TYR reads “…It’s a Different Economy”

College Grads: It’s a Different Economy @ Of Two Minds Charles Hugh Smith aptly summarizes and describes the structure of the post-2008 USA economy, a description that by extension and with some tweaks can be applied to most western economes. An economy in which processes in the making since the end of WW2, if not sooner, are finally rising to the fore. It is not pretty. One could perhaps add a couple of points, but perhaps one  would not dare. Let’s hope that his half-optimistic concluding remarks are right. I am not so sure. CHS:

1. Getting a college degree, even in the STEM (science, technology, engineering and math) subjects, no longer guarantees a job.

2. Those millions of Baby Boomers clinging to their jobs can’t afford to retire, partly as a result of Federal Reserve bubble-blowing and zero-interest rates.

3. Many of those Boomers clinging to jobs are doing so to support you.

4. We now have a bifurcated economy: we have what’s left of the open-market economy and we have the cartel-state economy of various rentier arrangements. Arentier arrangement is one in which the input costs can keep rising due to political power/protection while the output declines.

Our economy is now dominated by rentier arrangements. This is one of the core reasons it is stagnating, the other being a parasitic, corrupt financial sector that depends on phantom collateral and accounting trickery for its survival.

Rentier arrangements include the financial sector (hated by the public but politically sacrosanct), the National Security State (you can never have enough people spying on the world, including Americans), healthcare (costs triple while the availability of care and the health of the populace decline) and education (college tuition rises 600% when adjusted for inflation but a third of the graduates learned essentially nothing).

Protected from the discipline of the market, these quasi-monopolies vacuum up an ever-increasing share of the national income while their output/yield declines. Where $200 million bought four top-line fighter aircraft a decade ago, now it buys one; we have reached the point where we can’t afford our own fighter aircraft. And many in the military conclude the $200 million-each F-35 Lightning (by some estimates of full program costs, $300 million each) is an underpowered, bug-ridden dog, less capable than competitors and the aircraft it replaces at four time the cost, the F-18 E/F Super Hornet.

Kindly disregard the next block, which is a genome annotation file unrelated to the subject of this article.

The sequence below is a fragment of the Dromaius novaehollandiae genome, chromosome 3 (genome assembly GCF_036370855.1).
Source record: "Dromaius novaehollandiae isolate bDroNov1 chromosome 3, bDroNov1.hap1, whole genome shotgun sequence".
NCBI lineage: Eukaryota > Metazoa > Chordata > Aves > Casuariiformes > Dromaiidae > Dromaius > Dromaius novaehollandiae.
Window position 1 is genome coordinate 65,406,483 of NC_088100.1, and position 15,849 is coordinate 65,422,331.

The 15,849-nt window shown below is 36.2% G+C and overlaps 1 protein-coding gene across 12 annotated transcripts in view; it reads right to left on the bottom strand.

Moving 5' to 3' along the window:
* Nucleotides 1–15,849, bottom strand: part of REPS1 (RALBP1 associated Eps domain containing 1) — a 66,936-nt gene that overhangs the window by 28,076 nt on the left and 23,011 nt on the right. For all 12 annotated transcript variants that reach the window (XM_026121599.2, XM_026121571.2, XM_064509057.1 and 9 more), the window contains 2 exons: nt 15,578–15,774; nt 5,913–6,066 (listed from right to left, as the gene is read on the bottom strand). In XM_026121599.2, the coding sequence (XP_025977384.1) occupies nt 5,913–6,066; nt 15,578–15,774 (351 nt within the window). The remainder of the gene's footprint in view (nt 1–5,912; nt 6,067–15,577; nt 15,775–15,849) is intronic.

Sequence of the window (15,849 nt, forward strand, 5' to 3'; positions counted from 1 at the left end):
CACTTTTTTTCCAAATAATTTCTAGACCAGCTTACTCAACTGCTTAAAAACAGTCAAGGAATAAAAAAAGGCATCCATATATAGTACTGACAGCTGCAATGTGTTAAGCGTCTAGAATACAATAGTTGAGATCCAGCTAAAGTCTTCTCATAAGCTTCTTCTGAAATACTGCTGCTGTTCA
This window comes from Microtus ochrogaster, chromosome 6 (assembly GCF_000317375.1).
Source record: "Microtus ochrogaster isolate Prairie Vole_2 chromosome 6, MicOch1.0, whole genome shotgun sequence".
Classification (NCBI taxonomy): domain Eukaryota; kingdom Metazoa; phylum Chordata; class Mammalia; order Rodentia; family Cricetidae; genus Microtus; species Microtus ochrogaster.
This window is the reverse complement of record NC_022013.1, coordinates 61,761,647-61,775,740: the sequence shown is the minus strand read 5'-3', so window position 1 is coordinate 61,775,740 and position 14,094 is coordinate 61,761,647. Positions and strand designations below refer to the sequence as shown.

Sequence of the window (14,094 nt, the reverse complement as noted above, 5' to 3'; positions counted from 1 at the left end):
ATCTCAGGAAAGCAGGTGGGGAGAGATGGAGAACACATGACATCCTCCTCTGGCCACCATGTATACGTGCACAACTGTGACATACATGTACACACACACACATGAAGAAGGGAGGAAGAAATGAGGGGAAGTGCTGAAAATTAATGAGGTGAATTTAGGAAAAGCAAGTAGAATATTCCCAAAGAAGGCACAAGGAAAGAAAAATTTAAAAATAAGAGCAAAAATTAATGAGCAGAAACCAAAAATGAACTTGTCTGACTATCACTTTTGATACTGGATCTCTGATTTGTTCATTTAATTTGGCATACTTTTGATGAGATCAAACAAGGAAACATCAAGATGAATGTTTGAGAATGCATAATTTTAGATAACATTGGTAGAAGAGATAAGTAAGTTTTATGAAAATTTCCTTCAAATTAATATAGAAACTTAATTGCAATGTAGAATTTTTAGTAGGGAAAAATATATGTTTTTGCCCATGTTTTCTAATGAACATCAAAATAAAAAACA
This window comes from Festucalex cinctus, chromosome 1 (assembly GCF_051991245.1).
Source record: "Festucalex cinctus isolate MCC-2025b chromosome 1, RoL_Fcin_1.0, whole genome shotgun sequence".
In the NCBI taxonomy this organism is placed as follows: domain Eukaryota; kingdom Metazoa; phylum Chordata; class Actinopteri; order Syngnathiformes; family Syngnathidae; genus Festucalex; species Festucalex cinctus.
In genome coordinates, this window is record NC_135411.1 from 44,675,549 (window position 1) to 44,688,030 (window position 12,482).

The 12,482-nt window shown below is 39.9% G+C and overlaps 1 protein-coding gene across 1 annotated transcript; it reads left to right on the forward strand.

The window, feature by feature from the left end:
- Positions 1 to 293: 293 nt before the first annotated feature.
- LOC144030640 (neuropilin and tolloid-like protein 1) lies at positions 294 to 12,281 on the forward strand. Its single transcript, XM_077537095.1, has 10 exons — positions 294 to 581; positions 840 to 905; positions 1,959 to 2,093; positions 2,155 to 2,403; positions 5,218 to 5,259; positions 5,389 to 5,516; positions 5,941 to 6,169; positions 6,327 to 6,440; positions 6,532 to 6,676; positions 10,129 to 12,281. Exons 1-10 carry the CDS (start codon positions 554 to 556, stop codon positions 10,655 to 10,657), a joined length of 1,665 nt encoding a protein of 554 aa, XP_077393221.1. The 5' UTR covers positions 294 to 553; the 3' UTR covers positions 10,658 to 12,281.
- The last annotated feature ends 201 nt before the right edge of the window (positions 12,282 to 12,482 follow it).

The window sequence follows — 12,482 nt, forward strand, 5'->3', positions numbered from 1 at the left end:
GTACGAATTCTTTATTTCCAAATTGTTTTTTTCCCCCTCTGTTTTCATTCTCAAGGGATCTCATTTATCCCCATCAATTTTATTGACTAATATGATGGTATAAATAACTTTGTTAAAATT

For decades, those entering the rentier cartels were assured of lifetime security.Get a job in healthcare or education or the defense/national security sectors, and you had it made. But these bloated rentier arrangements are bankrupting the nation.

Lacking any limit on their cost inputs, these sectors have expanded at rates far exceeding the growth rate of the economy that supports them. Healthcare once absorbed roughly 5% of the economy; now it is consuming 18% and is on track to consume 20%. Healthcare alone will bankrupt the Federal government and the economy.

5. The private-sector economy is bifurcated as well.

6. The older generations will have to adjust to demographic and financial realities.

7. There are two sets of laws now: one for the Elites and the state, and one for the rest of us.

8. We are a free-lance nation.

He concludes:

There are opportunities, but they require a deep understanding of risk and security. A livelihood with day-to-day low-level insecurity and volatility is actually far more stable and secure than the cartel-state one that claims to be guaranteed.

The burdens of Fed manipulation and the cartel-state rentier arrangements will come home to roost between 2015-2017. Those who are willing to seek livelihoods in the non-cartel economy will likely have more security and satisfaction than those who believed that joining a rentier arrangement was a secure career.

There is a price to joining a parasitic rentier arrangement, a loss of integrity, agency and independence. Complicity in an unsustainable neofeudal society has a cost.

TYR 14 January 2013 reads: The Neoliberal Financial Skim

The Neoliberal Financial Skim @ Of Two Minds describes in 5 simple graphs how “the perfection of the Neoliberal order is a parasitic financial sector protected by the Central Bank and State”.

And how “the Central Bank and State protect the financial sector’s vast skim of the national income with a combination of toothless regulations and regulations that are only enforced for purposes of percetpion management”.

And how “when the aforementioned benign neglect is insufficient to divert the national income to the parasitic finance-rentier sector, then the Central Bank and State actively transfer taxpayer monies to the financial sector via tax breaks, loopholes, and massive direct and indirect subsidies.”